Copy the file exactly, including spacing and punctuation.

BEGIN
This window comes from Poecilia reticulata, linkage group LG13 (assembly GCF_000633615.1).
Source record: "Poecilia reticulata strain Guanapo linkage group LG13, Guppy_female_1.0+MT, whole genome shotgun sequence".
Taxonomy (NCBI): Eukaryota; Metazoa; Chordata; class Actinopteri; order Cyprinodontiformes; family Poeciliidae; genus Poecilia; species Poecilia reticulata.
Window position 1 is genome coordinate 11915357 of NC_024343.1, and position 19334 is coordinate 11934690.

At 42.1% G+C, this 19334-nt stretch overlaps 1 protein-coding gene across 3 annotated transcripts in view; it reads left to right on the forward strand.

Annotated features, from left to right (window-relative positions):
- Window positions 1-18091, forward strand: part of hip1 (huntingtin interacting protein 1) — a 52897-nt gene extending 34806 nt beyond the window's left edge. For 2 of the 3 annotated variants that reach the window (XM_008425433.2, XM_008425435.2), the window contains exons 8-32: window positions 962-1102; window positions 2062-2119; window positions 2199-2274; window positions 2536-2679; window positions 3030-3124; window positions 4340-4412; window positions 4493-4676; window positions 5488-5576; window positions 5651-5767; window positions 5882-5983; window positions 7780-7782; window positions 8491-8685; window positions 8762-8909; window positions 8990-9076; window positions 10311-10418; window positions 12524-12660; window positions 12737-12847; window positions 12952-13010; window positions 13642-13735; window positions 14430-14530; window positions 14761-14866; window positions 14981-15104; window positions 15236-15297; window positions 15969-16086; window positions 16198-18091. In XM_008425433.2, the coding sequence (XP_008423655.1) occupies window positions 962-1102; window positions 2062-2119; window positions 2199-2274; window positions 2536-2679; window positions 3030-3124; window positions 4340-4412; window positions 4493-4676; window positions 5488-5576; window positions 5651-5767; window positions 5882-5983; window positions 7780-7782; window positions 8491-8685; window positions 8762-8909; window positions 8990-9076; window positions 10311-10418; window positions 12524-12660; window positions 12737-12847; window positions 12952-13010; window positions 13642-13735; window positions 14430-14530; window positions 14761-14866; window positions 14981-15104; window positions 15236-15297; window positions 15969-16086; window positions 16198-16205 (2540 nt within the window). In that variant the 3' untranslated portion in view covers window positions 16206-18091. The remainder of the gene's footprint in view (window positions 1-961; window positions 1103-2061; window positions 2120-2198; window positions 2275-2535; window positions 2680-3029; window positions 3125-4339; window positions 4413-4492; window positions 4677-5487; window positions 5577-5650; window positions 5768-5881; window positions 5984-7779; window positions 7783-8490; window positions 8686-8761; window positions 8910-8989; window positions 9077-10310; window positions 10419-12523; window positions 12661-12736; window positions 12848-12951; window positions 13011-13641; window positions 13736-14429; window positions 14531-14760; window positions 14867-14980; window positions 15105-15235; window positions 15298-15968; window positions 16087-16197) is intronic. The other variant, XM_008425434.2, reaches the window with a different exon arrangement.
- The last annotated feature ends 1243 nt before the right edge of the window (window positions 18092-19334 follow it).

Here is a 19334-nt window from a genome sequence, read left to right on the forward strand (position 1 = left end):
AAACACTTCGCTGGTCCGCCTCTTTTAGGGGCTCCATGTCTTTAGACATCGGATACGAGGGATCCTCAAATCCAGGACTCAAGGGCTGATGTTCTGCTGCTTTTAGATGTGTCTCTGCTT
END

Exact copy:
This window comes from Poecilia reticulata, linkage group LG13 (assembly GCF_000633615.1).
Source record: "Poecilia reticulata strain Guanapo linkage group LG13, Guppy_female_1.0+MT, whole genome shotgun sequence".
Taxonomy (NCBI): Eukaryota; Metazoa; Chordata; class Actinopteri; order Cyprinodontiformes; family Poeciliidae; genus Poecilia; species Poecilia reticulata.
Window position 1 is genome coordinate 11915357 of NC_024343.1, and position 19334 is coordinate 11934690.

At 42.1% G+C, this 19334-nt stretch overlaps 1 protein-coding gene across 3 annotated transcripts in view; it reads left to right on the forward strand.

Annotated features, from left to right (window-relative positions):
- Window positions 1-18091, forward strand: part of hip1 (huntingtin interacting protein 1) — a 52897-nt gene extending 34806 nt beyond the window's left edge. For 2 of the 3 annotated variants that reach the window (XM_008425433.2, XM_008425435.2), the window contains exons 8-32: window positions 962-1102; window positions 2062-2119; window positions 2199-2274; window positions 2536-2679; window positions 3030-3124; window positions 4340-4412; window positions 4493-4676; window positions 5488-5576; window positions 5651-5767; window positions 5882-5983; window positions 7780-7782; window positions 8491-8685; window positions 8762-8909; window positions 8990-9076; window positions 10311-10418; window positions 12524-12660; window positions 12737-12847; window positions 12952-13010; window positions 13642-13735; window positions 14430-14530; window positions 14761-14866; window positions 14981-15104; window positions 15236-15297; window positions 15969-16086; window positions 16198-18091. In XM_008425433.2, the coding sequence (XP_008423655.1) occupies window positions 962-1102; window positions 2062-2119; window positions 2199-2274; window positions 2536-2679; window positions 3030-3124; window positions 4340-4412; window positions 4493-4676; window positions 5488-5576; window positions 5651-5767; window positions 5882-5983; window positions 7780-7782; window positions 8491-8685; window positions 8762-8909; window positions 8990-9076; window positions 10311-10418; window positions 12524-12660; window positions 12737-12847; window positions 12952-13010; window positions 13642-13735; window positions 14430-14530; window positions 14761-14866; window positions 14981-15104; window positions 15236-15297; window positions 15969-16086; window positions 16198-16205 (2540 nt within the window). In that variant the 3' untranslated portion in view covers window positions 16206-18091. The remainder of the gene's footprint in view (window positions 1-961; window positions 1103-2061; window positions 2120-2198; window positions 2275-2535; window positions 2680-3029; window positions 3125-4339; window positions 4413-4492; window positions 4677-5487; window positions 5577-5650; window positions 5768-5881; window positions 5984-7779; window positions 7783-8490; window positions 8686-8761; window positions 8910-8989; window positions 9077-10310; window positions 10419-12523; window positions 12661-12736; window positions 12848-12951; window positions 13011-13641; window positions 13736-14429; window positions 14531-14760; window positions 14867-14980; window positions 15105-15235; window positions 15298-15968; window positions 16087-16197) is intronic. The other variant, XM_008425434.2, reaches the window with a different exon arrangement.
- The last annotated feature ends 1243 nt before the right edge of the window (window positions 18092-19334 follow it).

Here is a 19334-nt window from a genome sequence, read left to right on the forward strand (position 1 = left end):
AAACACTTCGCTGGTCCGCCTCTTTTAGGGGCTCCATGTCTTTAGACATCGGATACGAGGGATCCTCAAATCCAGGACTCAAGGGCTGATGTTCTGCTGCTTTTAGATGTGTCTCTGCTT